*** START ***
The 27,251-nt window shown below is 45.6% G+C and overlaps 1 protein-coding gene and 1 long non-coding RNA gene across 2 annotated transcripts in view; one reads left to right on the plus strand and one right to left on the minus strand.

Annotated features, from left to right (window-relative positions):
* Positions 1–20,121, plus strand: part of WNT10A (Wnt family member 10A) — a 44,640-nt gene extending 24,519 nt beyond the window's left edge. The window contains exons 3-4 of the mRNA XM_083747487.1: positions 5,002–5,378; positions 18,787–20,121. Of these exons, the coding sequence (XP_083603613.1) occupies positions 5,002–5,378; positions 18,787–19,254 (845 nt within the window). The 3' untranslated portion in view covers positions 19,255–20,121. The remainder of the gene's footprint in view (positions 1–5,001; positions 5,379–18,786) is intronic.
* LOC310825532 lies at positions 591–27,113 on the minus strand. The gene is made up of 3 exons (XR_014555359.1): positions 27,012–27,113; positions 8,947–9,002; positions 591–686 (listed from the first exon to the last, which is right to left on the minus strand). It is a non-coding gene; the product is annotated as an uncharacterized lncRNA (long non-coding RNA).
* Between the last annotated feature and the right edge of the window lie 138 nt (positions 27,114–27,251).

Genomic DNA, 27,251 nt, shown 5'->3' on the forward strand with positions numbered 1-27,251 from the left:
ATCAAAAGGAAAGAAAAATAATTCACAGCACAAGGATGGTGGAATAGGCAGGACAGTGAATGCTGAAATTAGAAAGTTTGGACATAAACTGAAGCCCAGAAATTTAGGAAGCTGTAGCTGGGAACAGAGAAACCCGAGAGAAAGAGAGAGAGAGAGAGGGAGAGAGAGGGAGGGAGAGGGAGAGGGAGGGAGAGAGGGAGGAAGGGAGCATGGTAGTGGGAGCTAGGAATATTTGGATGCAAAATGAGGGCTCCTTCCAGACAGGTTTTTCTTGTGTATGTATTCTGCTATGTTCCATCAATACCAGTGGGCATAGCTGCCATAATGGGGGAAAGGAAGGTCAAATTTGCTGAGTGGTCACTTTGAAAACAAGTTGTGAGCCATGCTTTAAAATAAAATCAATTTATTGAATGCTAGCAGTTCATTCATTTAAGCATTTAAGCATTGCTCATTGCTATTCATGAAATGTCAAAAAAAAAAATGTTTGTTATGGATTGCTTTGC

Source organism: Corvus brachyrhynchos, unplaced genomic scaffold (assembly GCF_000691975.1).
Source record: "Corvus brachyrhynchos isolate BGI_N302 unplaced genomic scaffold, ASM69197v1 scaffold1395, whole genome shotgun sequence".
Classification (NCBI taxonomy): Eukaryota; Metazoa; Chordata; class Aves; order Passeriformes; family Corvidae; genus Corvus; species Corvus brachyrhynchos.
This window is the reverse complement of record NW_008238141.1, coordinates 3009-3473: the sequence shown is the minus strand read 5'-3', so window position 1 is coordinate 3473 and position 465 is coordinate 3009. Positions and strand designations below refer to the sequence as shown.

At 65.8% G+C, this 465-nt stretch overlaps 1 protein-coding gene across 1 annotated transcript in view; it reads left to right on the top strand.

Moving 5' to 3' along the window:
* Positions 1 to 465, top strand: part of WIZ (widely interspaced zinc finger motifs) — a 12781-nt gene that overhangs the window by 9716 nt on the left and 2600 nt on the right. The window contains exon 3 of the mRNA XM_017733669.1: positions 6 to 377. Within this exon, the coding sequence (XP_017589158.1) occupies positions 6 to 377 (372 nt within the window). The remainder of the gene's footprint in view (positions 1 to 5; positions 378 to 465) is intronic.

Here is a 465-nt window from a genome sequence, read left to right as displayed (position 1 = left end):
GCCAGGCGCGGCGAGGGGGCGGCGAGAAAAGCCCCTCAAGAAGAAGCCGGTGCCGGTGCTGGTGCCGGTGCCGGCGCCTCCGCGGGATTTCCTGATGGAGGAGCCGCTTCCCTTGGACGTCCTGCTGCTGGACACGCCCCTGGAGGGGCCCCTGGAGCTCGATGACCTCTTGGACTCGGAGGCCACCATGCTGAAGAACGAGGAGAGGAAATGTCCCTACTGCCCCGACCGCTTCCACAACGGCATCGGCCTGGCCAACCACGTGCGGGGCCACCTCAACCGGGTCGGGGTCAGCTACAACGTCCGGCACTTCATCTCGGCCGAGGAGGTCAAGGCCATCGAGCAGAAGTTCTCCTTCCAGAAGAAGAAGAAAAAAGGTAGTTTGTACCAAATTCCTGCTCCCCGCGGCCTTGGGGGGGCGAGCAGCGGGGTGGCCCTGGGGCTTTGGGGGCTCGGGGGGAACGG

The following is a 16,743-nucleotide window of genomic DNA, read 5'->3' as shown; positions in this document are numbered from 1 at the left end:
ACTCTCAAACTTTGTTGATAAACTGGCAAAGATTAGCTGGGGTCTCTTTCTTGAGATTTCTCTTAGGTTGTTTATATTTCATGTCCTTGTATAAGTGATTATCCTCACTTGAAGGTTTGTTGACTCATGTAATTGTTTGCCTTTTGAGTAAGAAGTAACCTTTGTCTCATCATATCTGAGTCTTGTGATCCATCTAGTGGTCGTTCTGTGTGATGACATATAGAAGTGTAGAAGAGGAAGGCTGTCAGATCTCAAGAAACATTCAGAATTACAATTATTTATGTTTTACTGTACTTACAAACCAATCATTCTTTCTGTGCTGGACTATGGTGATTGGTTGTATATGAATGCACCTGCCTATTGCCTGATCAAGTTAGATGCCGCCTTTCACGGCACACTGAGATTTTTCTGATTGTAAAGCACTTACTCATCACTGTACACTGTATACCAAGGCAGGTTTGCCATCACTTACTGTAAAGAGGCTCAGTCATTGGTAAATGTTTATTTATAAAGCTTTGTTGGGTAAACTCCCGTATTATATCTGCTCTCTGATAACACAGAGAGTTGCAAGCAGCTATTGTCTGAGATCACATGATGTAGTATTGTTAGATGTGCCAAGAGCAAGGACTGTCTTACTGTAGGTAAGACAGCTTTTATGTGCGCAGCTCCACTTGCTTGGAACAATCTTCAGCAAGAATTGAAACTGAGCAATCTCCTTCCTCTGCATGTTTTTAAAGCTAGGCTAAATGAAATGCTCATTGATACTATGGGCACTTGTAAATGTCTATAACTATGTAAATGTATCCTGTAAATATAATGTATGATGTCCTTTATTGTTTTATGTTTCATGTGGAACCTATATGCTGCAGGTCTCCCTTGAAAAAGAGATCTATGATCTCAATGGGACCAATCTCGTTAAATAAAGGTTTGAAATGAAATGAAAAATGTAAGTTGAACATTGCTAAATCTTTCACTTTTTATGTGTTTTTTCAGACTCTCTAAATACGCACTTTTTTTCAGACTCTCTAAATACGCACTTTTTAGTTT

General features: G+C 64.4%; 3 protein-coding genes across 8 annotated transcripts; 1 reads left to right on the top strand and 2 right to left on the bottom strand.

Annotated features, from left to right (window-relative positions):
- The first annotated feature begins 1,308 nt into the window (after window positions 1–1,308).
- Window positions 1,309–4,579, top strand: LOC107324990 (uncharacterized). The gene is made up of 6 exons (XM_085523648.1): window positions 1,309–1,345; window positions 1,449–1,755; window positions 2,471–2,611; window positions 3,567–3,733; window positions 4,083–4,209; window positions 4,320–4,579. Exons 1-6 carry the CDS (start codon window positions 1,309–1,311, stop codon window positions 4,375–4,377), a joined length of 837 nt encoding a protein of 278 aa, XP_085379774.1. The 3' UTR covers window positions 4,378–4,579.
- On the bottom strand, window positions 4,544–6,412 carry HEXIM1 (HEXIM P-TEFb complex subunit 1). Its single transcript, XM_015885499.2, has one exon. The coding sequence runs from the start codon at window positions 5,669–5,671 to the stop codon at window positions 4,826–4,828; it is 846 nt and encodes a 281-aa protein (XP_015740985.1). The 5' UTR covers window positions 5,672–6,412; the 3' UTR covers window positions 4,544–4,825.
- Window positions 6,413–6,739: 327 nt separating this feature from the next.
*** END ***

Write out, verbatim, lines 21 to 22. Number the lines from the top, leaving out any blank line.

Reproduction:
- The first annotated feature begins 1,308 nt into the window (after window positions 1–1,308).
- Window positions 1,309–4,579, top strand: LOC107324990 (uncharacterized). The gene is made up of 6 exons (XM_085523648.1): window positions 1,309–1,345; window positions 1,449–1,755; window positions 2,471–2,611; window positions 3,567–3,733; window positions 4,083–4,209; window positions 4,320–4,579. Exons 1-6 carry the CDS (start codon window positions 1,309–1,311, stop codon window positions 4,375–4,377), a joined length of 837 nt encoding a protein of 278 aa, XP_085379774.1. The 3' UTR covers window positions 4,378–4,579.